It was a beautiful afternoon to enjoy lunch on the restaurant’s outdoor patio. We were waiting for our meal when I noticed a lady sitting alone at a table near ours. What I saw in the chair across from her intrigued me. I looked around to see if anyone was watching, and I quickly recorded the odd scene with my cellphone.
Normally, I would just make up a story to fit an unusual situation like this, but the lady’s melancholy movements kept drawing my attention back to her. Half way through my burger–completely out of character for me–I excused myself. The lady seemed less startled than I was when I turned an empty chair around next to her table and swung a leg over the seat.
“I’m so sorry to intrude. I’m really not like this. Do- do you mind?”
She drew back, ever so slightly, pursed her lips, and looked me over. Her watery blue eyes narrowed, but she finally sighed and shook her head. Just once.
“I- I’m really not … I’m a writer. Oh, well, I try. To be a writer, I mean.”
A tiny smile brushed across the fine lines on her cheeks and then hid behind the clouds in her eyes.
“I- I make up stories. About people. But .. but I don’t want to make up yours. Your story, I mean.”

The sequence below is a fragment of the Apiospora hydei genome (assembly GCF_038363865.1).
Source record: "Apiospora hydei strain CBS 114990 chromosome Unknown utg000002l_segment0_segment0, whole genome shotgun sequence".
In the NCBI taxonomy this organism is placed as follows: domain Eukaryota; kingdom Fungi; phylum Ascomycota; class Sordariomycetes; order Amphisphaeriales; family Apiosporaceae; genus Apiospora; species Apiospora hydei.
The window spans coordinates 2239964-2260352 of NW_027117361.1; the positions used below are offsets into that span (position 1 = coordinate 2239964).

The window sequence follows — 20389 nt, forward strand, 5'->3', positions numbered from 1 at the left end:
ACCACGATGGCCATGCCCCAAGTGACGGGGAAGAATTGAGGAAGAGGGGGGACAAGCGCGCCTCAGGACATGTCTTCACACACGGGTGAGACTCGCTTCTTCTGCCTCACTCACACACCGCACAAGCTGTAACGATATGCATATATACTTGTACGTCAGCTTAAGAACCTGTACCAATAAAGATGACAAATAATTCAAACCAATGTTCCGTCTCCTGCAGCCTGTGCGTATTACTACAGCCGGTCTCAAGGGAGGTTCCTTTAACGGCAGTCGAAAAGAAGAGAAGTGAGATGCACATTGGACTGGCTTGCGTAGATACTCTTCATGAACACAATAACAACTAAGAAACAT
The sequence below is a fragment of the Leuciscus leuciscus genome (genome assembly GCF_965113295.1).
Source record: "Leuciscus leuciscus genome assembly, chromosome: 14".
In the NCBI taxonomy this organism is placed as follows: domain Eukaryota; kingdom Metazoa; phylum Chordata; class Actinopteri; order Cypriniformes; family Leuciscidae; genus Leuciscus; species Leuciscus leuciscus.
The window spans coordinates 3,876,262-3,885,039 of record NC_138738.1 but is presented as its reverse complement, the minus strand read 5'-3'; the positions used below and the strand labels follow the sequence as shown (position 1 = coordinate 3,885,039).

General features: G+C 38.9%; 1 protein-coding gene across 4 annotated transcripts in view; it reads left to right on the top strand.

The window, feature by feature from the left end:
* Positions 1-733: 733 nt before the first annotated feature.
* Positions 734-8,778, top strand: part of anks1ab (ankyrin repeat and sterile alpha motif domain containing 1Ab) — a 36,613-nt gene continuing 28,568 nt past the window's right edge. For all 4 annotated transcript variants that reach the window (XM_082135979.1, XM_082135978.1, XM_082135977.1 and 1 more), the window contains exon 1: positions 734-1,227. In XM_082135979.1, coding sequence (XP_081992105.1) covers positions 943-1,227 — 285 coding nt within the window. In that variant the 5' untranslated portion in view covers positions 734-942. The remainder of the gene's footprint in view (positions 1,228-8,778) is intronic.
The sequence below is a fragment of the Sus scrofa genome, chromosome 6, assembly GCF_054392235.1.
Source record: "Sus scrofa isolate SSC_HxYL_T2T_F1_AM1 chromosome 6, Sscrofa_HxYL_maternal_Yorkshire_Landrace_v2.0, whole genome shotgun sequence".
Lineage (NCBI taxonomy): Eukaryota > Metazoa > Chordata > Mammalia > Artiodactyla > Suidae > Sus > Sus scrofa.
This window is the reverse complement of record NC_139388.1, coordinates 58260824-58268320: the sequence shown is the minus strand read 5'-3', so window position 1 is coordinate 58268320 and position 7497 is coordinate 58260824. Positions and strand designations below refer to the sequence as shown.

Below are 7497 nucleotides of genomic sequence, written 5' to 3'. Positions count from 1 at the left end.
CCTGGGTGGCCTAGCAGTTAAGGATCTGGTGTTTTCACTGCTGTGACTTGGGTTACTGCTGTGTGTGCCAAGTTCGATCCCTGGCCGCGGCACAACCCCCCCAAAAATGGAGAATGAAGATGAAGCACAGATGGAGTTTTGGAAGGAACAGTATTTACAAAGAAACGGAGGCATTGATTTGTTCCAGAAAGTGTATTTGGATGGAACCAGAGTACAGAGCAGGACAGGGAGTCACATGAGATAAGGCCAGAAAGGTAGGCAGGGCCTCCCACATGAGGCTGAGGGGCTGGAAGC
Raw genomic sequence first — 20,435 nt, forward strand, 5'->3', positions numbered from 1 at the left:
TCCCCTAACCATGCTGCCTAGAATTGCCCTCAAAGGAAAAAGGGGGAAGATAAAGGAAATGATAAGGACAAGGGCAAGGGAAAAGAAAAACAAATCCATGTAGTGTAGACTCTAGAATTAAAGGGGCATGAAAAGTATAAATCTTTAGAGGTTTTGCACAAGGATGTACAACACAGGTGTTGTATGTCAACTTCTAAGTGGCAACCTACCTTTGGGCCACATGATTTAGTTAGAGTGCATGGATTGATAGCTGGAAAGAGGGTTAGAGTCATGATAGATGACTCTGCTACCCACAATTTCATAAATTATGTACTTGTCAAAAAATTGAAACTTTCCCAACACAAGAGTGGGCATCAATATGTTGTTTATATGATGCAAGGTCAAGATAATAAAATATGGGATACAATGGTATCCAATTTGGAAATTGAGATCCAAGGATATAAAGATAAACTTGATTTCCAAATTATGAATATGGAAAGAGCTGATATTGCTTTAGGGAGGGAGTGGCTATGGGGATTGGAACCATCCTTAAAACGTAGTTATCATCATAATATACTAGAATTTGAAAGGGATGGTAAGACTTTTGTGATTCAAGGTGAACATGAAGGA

She tilted her head at the chair across from her and glanced at the quiet gray form in the chair. Without moving her head, her eyes came back to me, and both eyebrows lifted a fraction of an inch.
“Yes. I’d like to hear his story, too. And yours. From you. Well, of course, from you.” I could have sworn I heard a chuckle from that quiet gray form. But no one counts on my hearing for much of anything.
After a sip of tea, she looked down at the map of her life, purple roads crisscrossing the backs of her hands. “I once had a little gray dog. He was a Miniature Schnauzer. Are you familiar with the breed?”
“I am. Very, actually.”
She nodded a quiet approval. “Then you probably know.”
“I think I probably do.”
“After my husband … Cooper. My dear little Schnauzer’s name was Cooper. We were hardly ever apart. Most of eighteen good years. He was so smart, so faithful. Last summer, today …”
“I’m so sorry.”
A moment of silence quietly passed between us.
She shook her head. “Oh, I wanted to. But I couldn’t … I wouldn’t.”
A tired smile slowly reached the faraway look in her eyes.
“You’re a writer, yes? Well, you see, my story is in its final scene. But it’s okay. I’m not alone.”
We both looked at the quiet gray form in the chair across from her.
“I call him Cooper, too.”